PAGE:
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"When I am setting up the HPLC systems in the laboratory where I work, the relevant procedure directs that the new mobile phase is flushed through to the purge valve on the pump for 5 minutes at a flow rate of 5mL/min. Is this enough? How do you work out the most suitable purge for an HPLC system?"
"When setting up an HPLC system, the aim of the purge is simply to flush through all the lines so that any remaining solvent in them from a previous analysis or wash is replaced with the new mobile phase. As you would expect, the amount of new solvent required depends on the volume of the tubing in the system. The major contribution to the volume of tubing is usually the on-line vacuum degasser, if installed. The design of these modules is such that they require a relatively large volume to perform well. For example, a typical Agilent 1200 degasser has a volume of ~12 mL for each line. Agilent recommends a purge of at least 30mL in total for the 1200 systems.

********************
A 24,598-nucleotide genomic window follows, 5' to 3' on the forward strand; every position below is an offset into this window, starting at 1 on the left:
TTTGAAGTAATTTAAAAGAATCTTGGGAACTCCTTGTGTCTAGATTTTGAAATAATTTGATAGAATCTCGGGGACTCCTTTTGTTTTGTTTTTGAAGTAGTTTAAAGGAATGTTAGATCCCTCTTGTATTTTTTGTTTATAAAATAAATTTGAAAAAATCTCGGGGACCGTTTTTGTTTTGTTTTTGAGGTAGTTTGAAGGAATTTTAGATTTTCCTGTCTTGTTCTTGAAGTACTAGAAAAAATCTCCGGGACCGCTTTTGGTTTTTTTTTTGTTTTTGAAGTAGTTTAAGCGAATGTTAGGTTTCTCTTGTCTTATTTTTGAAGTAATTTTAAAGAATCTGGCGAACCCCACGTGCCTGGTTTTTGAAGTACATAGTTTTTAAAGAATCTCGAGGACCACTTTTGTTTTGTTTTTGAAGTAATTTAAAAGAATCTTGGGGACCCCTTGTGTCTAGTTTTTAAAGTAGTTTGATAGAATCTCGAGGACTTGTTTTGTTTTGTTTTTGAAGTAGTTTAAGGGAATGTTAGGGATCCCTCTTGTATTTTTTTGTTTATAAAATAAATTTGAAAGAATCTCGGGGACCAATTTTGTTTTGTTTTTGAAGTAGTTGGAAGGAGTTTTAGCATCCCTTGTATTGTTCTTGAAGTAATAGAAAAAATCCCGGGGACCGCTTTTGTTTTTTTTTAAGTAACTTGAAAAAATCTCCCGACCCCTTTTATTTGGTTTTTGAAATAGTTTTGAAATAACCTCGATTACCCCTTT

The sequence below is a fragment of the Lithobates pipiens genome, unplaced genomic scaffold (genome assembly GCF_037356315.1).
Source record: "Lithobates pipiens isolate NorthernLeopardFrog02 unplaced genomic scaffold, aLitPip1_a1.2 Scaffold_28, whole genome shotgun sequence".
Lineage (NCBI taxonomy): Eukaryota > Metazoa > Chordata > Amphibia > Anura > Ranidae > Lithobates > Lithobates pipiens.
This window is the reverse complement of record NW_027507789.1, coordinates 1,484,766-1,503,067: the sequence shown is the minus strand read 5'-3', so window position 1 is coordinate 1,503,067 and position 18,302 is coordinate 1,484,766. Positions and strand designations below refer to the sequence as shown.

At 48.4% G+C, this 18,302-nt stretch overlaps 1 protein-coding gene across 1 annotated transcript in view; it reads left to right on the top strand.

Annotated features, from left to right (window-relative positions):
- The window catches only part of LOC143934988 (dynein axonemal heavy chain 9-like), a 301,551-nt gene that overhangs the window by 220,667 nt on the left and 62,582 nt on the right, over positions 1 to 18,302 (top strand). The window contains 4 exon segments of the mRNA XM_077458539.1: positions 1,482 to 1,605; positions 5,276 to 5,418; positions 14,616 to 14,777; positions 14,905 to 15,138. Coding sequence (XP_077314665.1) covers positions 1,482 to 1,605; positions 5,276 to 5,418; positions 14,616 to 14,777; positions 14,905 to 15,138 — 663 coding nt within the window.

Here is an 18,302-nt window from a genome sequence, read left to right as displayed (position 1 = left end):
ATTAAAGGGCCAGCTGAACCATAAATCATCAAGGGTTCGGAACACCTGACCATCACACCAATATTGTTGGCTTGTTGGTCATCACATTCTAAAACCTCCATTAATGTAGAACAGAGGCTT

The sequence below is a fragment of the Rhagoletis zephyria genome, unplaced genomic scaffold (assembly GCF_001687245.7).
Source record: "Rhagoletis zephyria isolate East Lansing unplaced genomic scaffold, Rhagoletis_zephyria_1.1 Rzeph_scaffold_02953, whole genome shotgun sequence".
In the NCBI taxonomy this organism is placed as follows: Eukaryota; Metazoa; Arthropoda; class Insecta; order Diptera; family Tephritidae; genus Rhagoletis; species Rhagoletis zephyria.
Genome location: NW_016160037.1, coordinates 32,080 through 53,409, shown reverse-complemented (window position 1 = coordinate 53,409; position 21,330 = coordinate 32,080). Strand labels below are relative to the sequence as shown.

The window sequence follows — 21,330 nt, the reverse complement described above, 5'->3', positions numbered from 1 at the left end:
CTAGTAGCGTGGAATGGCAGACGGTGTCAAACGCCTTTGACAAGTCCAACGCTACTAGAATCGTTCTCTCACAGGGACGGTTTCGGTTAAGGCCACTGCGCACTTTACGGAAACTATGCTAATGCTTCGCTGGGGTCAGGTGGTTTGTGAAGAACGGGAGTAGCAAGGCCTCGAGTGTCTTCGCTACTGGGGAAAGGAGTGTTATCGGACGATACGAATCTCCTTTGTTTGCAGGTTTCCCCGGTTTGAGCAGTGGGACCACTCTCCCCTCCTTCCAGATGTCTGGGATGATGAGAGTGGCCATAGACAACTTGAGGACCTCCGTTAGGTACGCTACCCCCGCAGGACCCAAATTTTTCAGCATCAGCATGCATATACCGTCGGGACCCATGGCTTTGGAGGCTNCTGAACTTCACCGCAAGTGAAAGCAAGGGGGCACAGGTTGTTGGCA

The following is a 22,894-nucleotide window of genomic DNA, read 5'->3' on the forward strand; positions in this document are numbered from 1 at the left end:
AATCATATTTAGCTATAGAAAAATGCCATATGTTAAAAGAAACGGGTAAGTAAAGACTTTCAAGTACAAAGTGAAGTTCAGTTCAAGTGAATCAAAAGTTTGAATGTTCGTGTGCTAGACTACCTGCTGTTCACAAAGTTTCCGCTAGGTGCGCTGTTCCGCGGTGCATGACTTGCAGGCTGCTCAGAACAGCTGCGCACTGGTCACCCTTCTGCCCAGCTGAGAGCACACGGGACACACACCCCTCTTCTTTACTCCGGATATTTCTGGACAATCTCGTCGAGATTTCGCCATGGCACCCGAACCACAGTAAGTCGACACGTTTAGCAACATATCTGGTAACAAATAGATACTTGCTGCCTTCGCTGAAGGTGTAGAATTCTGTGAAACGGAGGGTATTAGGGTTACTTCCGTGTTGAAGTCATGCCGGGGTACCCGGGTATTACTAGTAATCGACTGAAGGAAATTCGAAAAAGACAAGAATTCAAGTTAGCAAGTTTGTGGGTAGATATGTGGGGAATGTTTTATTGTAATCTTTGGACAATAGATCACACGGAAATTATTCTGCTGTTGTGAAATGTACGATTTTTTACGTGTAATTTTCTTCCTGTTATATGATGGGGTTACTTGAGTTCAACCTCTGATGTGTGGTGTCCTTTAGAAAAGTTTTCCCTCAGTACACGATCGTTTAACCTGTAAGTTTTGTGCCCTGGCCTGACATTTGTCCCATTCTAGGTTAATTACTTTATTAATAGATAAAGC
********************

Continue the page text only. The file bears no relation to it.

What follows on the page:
Therefore, to estimate how much volume is required for a purge, check the volume specification of the inlet tubing, the degasser and the pump that you are using, then double it to give an approximate purge volume. You may find that the manufacturer of your particular instrument has a recommended amount to use. A flow rate of 5mL/min is commonly used for standard HPLC systems.
If you have a mixture of different brands of HPLC instruments (and degassers) within one laboratory and want the procedure to cover them all then find out which requires the longest purge and use that as the default."